ECAs that Improve the Bottom Line Print E-mail
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Written by Jie Bai   
Thursday, 08 March 2012 23:45

 



Novel materials are more process-friendly and hold up against traditional solders.

When solder or mechanical interconnect solutions simply don’t suffice for certain electronics applications, technology specialists turn to electrically conductive adhesives (ECAs). These well-known materials are capable of delivering a reliable interconnect and, as the industry moves toward more regulatory compliant Pb-free processes, satisfy criteria for sustainability. ECAs are used in countless applications. These include the mounting of bare die and components on a variety of substrates (particularly in automotive applications), photovoltaic module assembly processes, sensor attachment to leadframes and the assembly of tantalum capacitors, among others.

The benefits of ECAs are many. Among the advantages are lower temperature processability, enabling both bare die and passive component mounting in a single step; lower stress assemblies, as ECAs compensate for thermal mismatch between components and their corresponding substrates; and Pb-free formulations that comply with current industry regulatory standards. Until now, one of the few disadvantages to ECAs has been their inability to cope with non-noble metals on component terminations, which meant they could be used primarily with higher cost components finished with palladium silver, silver or gold. But, that’s no longer the case.

New formulation breakthroughs have yielded ECAs that deliver all the benefits traditionally associated with conductive adhesives, but do so in a material system that permits manufacturers to incorporate lower cost, Sn-terminated components. These new adhesives provide low and stable contact resistance when used with 100% Sn-finished components and their ability to provide reliable component assembly to a variety of substrates including low temperature co-fired ceramics (LTCCs), high temperature ceramics and OSP-finished PCBs, make them extremely adaptive and cost-effective. Many of these newer adhesives have exhibited no bridging or wicking under very small components such as 0402s, making them well-suited for today’s miniaturized assemblies.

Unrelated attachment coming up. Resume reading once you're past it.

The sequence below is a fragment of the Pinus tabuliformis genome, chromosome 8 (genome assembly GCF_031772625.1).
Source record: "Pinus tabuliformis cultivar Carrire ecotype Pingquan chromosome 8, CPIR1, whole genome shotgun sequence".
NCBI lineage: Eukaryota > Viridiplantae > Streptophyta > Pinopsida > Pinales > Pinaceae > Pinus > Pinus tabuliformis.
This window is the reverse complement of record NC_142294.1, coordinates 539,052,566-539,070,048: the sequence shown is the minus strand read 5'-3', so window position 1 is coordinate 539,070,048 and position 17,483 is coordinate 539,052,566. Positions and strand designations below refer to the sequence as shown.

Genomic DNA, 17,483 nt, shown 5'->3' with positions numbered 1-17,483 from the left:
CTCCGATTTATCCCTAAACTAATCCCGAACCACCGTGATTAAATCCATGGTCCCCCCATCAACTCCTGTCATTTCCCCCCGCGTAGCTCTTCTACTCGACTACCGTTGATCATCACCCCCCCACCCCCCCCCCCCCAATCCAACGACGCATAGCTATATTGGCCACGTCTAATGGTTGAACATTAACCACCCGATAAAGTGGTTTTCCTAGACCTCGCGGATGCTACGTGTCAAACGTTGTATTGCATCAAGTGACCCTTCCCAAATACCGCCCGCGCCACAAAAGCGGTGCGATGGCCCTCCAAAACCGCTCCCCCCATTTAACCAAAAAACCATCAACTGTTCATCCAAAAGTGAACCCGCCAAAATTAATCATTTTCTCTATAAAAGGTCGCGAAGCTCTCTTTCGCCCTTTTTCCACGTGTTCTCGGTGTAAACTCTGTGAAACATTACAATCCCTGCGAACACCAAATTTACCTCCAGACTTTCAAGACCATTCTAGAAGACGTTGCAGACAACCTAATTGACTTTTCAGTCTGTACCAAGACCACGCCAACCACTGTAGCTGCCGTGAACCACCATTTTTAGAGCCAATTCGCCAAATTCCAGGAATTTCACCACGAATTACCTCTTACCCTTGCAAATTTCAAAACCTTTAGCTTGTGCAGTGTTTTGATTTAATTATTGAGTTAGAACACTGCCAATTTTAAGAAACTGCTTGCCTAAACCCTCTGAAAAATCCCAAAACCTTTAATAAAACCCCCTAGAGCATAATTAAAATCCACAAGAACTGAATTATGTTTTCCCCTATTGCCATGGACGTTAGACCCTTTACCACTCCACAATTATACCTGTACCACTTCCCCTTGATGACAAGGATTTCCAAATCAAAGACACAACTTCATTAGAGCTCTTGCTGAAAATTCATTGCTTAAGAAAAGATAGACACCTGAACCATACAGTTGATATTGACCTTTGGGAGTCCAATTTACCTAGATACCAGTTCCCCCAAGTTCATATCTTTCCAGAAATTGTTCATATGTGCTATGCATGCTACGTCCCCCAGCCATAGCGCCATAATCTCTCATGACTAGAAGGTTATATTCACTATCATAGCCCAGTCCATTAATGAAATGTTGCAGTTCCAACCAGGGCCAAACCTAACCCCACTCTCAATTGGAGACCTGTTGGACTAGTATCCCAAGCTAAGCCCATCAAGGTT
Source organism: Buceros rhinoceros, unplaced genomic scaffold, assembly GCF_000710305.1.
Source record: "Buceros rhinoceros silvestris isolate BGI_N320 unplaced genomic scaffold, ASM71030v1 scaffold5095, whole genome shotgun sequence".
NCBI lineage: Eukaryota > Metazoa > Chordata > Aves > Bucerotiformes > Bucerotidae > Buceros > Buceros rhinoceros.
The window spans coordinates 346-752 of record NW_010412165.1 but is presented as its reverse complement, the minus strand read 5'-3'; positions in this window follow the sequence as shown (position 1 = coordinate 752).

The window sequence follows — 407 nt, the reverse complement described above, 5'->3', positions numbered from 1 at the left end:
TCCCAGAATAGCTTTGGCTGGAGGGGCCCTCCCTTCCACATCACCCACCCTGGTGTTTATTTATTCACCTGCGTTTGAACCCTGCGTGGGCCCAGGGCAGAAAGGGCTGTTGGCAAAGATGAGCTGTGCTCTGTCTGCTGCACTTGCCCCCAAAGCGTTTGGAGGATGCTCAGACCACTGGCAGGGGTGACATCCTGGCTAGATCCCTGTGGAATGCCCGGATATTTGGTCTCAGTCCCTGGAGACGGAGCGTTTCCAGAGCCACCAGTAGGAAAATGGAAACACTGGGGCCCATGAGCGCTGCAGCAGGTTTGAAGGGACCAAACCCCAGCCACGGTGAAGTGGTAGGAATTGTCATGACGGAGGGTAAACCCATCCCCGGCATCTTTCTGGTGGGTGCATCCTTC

One of the more compelling advantages of these ECAs is their ability to enable electronics specialists to implement significant cost-reduction measures. Because the ECAs can be used with Sn-terminated components and lower-cost organic-coated bare boards, some manufacturers have reported a significantly lower cost per board.

In addition to cost-effectiveness, Sn-compatible ECAs streamline the assembly process and introduce flexibility into the manufacturing operation. Manufacturers can use a single assembly process to attach both bare die and packaged components, as opposed to the two-step process required when soldering techniques are used. The materials could be screen-printed or dispensed, delivering ease-of-use and process adaptability. Because of the materials’ adaptability to different substrate types, a single material can be sourced for different applications, which permits reduced complexity in the supply chain and lower overall costs.

While some ECAs have proven to be well-suited for many automotive applications, they have relevance for any market where high-reliability and cost reduction targets are integral to the technology roadmap. These may include the aerospace sector, wireless datacom infrastructure (WDI) products, security devices, lighting technologies and others.

The bottom line is, well, the bottom line! With these new ECAs, costs can be reduced and performance can be raised – truly a best of both worlds scenario.

Acknowledgments

The author would like to thank Henkel engineer Wilson Ma for his valuable input.

Jie Bai is a chemist at Henkel Electronics Group (henkel.com); This e-mail address is being protected from spambots. You need JavaScript enabled to view it .

Last Updated on Friday, 09 March 2012 00:58
 

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